These themes are old acquaintances of the artist: migrations - especially those caused by the slave trade - and the issue of ethnic identity. He repeats his already established characters, generating a reflection on identity and representation. This is the case, for example, of João Cândido, also known as the “Black Admiral”. Leader of the Chibata Revolt, Cândido led the mutiny calling for the abolition of corporal punishment practiced in the Brazilian Navy at the time.
In this work, the artist takes a chance with brushstrokes with more vibrant colors. It was where he started - Martins states - with the risky insertion of colors. It is a moment of delight between a woman lying comfortably and a man reading beside her. A triangle, with a woman at the head of the work, a silhouette that faces the viewer. In his paintings, we perceive an intense dialogue with the modern tradition of Western painting - Goya, Manet, Bonnard, Iberê - and a desire, no less true and relevant, to incorporate a visual repertoire and an Afro-Brazilian narrative that has historically been without a standpoint of speech or visibility. This combination of traditions - the modern pictorial form and the narrative of contemporary imagery.
[by Michael Ashbury]
The artist alludes to Marielle Franco*. The portrait is the result of agile, wide and busy brushstrokes that impose themselves as a reflection on identity and representation. In this work, Martins resumes the use of empty spaces inside the painting, they emerge from the texture and coloring of the canvas, making them one more color among the others applied by the artist, the most explicit sign of incompleteness as an active factor in his painting. *
* Marielle Franco, was a Brazilian sociologist, politician, feminist, and defender of human rights, shot to death on March 14, 2018 with her driver, Anderson Pedro Mathias Gomes, in the centre of Rio de Janeiro.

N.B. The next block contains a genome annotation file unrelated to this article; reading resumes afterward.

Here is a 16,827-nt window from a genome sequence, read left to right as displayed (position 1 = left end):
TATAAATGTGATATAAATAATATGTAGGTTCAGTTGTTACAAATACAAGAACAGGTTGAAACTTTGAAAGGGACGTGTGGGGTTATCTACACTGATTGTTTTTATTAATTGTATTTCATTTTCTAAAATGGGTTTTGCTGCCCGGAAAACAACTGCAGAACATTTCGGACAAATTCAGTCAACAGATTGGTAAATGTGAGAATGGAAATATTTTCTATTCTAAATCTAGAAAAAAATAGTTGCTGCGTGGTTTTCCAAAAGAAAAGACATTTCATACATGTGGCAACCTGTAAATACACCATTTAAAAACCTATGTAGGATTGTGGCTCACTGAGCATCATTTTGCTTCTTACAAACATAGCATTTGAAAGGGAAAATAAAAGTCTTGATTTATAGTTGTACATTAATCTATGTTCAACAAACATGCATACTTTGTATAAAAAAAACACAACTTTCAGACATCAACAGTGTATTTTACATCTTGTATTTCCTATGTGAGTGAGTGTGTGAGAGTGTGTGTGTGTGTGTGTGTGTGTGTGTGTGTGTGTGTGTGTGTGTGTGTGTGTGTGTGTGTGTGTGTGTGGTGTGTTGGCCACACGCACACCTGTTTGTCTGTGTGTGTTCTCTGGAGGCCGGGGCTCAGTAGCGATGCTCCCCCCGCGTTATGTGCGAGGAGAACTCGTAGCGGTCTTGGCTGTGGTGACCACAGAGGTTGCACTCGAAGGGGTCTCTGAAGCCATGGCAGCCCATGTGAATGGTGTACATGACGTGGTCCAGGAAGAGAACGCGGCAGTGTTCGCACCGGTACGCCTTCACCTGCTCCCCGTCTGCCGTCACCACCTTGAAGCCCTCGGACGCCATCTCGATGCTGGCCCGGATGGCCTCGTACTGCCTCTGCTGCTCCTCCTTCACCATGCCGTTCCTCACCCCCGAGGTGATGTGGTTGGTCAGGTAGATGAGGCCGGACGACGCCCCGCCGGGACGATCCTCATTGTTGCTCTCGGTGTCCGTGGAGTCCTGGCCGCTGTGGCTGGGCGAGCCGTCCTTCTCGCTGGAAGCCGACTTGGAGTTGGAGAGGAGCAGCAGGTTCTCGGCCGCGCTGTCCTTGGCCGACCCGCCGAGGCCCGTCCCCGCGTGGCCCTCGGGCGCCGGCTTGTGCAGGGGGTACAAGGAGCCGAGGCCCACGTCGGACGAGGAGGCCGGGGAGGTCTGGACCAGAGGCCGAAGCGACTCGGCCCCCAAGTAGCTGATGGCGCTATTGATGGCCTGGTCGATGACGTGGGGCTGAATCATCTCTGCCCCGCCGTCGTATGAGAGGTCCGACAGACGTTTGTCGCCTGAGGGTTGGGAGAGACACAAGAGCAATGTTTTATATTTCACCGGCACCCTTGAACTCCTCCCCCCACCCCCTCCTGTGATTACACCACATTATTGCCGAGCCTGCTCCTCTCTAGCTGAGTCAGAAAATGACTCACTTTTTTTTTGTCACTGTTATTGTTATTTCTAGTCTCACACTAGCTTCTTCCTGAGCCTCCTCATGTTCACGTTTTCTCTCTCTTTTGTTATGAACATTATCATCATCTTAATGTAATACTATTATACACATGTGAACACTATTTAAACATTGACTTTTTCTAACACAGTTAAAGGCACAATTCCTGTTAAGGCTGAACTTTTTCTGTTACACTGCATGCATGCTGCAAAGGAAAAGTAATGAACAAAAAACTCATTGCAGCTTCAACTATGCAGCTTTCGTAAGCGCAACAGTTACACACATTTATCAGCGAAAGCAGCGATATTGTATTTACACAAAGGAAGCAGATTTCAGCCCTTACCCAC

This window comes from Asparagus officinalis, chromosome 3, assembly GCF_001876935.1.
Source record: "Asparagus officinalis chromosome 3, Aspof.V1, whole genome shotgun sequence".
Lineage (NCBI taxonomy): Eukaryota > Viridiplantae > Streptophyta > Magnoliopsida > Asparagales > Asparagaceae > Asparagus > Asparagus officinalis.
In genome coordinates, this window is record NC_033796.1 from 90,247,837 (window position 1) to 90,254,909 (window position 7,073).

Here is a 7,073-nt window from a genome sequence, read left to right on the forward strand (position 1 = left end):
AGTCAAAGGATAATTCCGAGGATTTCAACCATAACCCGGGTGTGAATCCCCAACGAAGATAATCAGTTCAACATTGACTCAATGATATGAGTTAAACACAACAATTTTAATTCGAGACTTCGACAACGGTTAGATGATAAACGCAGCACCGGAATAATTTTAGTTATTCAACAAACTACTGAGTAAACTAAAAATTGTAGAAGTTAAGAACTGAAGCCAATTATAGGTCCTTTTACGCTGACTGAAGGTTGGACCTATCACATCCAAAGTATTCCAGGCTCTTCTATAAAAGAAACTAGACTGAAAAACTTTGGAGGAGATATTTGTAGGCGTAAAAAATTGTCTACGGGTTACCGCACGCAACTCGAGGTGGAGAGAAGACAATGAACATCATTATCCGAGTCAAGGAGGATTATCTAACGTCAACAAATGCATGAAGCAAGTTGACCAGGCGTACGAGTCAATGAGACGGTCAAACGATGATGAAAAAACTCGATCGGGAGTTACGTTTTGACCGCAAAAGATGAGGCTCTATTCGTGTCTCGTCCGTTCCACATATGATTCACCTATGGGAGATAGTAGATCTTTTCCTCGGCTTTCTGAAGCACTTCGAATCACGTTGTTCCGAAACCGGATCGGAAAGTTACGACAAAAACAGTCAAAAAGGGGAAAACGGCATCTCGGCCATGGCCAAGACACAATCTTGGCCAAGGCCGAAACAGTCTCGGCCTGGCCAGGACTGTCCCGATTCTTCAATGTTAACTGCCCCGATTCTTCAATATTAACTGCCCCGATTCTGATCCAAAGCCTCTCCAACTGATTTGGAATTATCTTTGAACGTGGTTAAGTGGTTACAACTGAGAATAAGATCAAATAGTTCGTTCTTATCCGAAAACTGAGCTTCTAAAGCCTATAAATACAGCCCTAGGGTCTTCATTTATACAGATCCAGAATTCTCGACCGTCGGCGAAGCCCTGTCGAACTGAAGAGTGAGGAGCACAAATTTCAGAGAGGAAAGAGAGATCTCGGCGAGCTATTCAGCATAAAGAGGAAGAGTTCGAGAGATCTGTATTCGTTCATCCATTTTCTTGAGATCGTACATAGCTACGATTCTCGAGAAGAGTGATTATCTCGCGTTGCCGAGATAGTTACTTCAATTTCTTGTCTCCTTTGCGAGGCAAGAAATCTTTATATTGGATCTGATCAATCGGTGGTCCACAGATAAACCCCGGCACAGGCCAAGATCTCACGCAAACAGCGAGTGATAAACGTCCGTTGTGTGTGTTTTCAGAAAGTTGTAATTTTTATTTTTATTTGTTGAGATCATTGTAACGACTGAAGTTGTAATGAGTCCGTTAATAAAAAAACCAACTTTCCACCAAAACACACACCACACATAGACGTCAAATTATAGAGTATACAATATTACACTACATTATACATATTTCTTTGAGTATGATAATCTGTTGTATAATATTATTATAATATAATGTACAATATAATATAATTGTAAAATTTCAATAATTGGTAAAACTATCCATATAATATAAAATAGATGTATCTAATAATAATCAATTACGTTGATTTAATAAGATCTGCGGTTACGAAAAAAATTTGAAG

In this work by Arjan Martins, made especially for the Montevideo Biennial, Uruguay in 2019, the idea of displacing bodies and presences in spaces of struggle and power is latent. During the process of building his paintings, the artist addresses the African diaspora and colonial movements that took place in Afro-Atlantic territories, so the three people in the foreground are connected not only by the proximity of their bodies, but in intercrossed historical connections throughout the painting surface.
Parallel to the gallery's physical space, and also as an external and public action of the show, in partnership with Alalaô (an artistic-political-affective mobilization that takes to the beaches of Rio de Janeiro interventions and/or performances and several artistic actions), Arjan Martins carries to Ipanema beach, the birutas installation. The exhibiting devices are destined to indicate the direction of the winds, which merge the maritime flags and their international codes to transmit messages between vessels and ports, which reveal specific meanings and enable the viewer a sensitive reading of technical terms.
A Gentil Carioca project in partnership with Orla Rio and Alalaô
¹ excerpts from Negro Oceano by Paulo Miyada, written for the book Arjan Martins published by Cobogó.